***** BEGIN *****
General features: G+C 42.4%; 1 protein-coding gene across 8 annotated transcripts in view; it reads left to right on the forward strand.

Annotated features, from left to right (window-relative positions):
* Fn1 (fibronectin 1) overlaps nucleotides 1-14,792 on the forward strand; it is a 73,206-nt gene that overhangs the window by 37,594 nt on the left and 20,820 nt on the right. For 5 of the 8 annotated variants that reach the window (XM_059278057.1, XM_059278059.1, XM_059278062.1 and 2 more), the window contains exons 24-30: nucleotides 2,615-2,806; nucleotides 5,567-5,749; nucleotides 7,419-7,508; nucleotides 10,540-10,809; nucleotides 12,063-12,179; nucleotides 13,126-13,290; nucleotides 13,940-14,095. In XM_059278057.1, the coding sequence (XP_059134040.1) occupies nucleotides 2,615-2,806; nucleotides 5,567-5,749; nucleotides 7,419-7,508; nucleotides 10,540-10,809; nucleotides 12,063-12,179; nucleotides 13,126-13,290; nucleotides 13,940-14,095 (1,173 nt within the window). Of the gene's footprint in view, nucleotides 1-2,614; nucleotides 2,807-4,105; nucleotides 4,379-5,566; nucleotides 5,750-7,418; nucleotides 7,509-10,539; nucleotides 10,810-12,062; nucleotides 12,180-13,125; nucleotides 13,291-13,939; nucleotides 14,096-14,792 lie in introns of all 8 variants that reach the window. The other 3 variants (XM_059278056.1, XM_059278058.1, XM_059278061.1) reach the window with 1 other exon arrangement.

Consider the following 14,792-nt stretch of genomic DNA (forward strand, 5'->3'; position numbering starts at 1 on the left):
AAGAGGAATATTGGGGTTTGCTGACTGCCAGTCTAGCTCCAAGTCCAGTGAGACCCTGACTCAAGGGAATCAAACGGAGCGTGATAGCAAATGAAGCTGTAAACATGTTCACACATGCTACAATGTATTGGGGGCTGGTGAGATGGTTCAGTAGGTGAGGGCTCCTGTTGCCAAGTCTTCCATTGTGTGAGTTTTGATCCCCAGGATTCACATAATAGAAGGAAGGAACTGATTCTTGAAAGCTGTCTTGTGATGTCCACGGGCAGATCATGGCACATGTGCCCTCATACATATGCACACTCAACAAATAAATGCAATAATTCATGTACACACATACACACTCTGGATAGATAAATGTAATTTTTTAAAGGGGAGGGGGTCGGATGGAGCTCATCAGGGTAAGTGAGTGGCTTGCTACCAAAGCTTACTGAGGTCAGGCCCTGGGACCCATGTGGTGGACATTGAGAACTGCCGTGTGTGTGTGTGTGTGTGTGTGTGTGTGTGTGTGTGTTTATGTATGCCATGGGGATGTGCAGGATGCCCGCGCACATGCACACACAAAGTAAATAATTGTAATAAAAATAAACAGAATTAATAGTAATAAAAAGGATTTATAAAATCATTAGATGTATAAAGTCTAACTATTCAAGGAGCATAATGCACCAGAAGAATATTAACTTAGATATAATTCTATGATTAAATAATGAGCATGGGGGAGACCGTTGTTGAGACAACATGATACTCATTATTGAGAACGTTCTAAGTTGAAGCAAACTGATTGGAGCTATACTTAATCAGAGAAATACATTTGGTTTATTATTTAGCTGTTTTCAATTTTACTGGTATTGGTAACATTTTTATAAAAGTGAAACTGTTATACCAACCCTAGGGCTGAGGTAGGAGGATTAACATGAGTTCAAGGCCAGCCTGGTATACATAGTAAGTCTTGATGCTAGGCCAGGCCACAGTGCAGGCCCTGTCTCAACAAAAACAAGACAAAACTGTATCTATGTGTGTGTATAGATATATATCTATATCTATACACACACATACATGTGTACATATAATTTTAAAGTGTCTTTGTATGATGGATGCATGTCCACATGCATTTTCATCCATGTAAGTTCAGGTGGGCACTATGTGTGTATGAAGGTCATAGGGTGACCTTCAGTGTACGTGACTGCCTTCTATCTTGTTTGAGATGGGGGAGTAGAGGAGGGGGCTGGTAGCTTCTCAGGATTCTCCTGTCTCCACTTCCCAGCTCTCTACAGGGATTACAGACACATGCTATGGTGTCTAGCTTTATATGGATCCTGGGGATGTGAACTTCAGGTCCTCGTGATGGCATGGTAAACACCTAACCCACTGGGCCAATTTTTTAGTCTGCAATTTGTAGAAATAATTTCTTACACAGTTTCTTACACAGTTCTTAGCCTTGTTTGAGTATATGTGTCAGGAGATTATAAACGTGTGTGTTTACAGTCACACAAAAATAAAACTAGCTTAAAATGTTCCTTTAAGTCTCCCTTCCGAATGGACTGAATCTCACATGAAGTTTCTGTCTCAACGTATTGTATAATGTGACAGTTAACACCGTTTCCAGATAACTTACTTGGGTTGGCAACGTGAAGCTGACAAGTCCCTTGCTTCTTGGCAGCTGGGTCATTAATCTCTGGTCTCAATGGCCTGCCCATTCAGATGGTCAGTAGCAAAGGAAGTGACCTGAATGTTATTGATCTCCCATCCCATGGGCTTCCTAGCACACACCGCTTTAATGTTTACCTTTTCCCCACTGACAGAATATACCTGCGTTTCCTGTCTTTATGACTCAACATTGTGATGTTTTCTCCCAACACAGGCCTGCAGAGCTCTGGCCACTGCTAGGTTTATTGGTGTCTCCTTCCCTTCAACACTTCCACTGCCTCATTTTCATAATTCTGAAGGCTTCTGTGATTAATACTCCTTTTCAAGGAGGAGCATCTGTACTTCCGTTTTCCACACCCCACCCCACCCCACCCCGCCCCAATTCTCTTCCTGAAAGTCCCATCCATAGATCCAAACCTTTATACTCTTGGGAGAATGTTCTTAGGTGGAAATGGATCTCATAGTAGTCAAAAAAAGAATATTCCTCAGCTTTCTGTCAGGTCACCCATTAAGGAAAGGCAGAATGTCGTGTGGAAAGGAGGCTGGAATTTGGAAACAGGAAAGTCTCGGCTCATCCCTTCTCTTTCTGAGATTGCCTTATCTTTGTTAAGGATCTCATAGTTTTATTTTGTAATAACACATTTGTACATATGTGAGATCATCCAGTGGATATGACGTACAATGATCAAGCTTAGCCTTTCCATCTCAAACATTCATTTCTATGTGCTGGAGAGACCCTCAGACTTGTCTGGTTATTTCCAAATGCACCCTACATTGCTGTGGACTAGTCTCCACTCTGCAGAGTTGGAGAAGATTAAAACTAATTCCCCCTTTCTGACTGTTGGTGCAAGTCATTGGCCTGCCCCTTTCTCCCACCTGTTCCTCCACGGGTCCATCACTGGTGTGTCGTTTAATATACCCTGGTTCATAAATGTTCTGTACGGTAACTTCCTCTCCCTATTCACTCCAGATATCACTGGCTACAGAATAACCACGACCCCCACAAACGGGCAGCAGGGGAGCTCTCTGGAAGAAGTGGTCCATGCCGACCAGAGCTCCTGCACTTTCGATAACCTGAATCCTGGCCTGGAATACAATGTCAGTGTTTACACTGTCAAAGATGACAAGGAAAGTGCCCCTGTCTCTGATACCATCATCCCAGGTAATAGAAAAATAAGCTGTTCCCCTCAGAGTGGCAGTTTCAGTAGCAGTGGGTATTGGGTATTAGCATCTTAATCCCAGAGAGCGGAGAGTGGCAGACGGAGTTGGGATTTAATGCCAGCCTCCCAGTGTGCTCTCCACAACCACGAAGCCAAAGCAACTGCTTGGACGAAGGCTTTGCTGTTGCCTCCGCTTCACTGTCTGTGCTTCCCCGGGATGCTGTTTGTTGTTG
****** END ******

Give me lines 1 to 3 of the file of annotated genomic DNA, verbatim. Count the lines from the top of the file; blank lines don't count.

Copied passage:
General features: G+C 42.4%; 1 protein-coding gene across 8 annotated transcripts in view; it reads left to right on the forward strand.

Annotated features, from left to right (window-relative positions):
* Fn1 (fibronectin 1) overlaps nucleotides 1-14,792 on the forward strand; it is a 73,206-nt gene that overhangs the window by 37,594 nt on the left and 20,820 nt on the right. For 5 of the 8 annotated variants that reach the window (XM_059278057.1, XM_059278059.1, XM_059278062.1 and 2 more), the window contains exons 24-30: nucleotides 2,615-2,806; nucleotides 5,567-5,749; nucleotides 7,419-7,508; nucleotides 10,540-10,809; nucleotides 12,063-12,179; nucleotides 13,126-13,290; nucleotides 13,940-14,095. In XM_059278057.1, the coding sequence (XP_059134040.1) occupies nucleotides 2,615-2,806; nucleotides 5,567-5,749; nucleotides 7,419-7,508; nucleotides 10,540-10,809; nucleotides 12,063-12,179; nucleotides 13,126-13,290; nucleotides 13,940-14,095 (1,173 nt within the window). Of the gene's footprint in view, nucleotides 1-2,614; nucleotides 2,807-4,105; nucleotides 4,379-5,566; nucleotides 5,750-7,418; nucleotides 7,509-10,539; nucleotides 10,810-12,062; nucleotides 12,180-13,125; nucleotides 13,291-13,939; nucleotides 14,096-14,792 lie in introns of all 8 variants that reach the window. The other 3 variants (XM_059278056.1, XM_059278058.1, XM_059278061.1) reach the window with 1 other exon arrangement.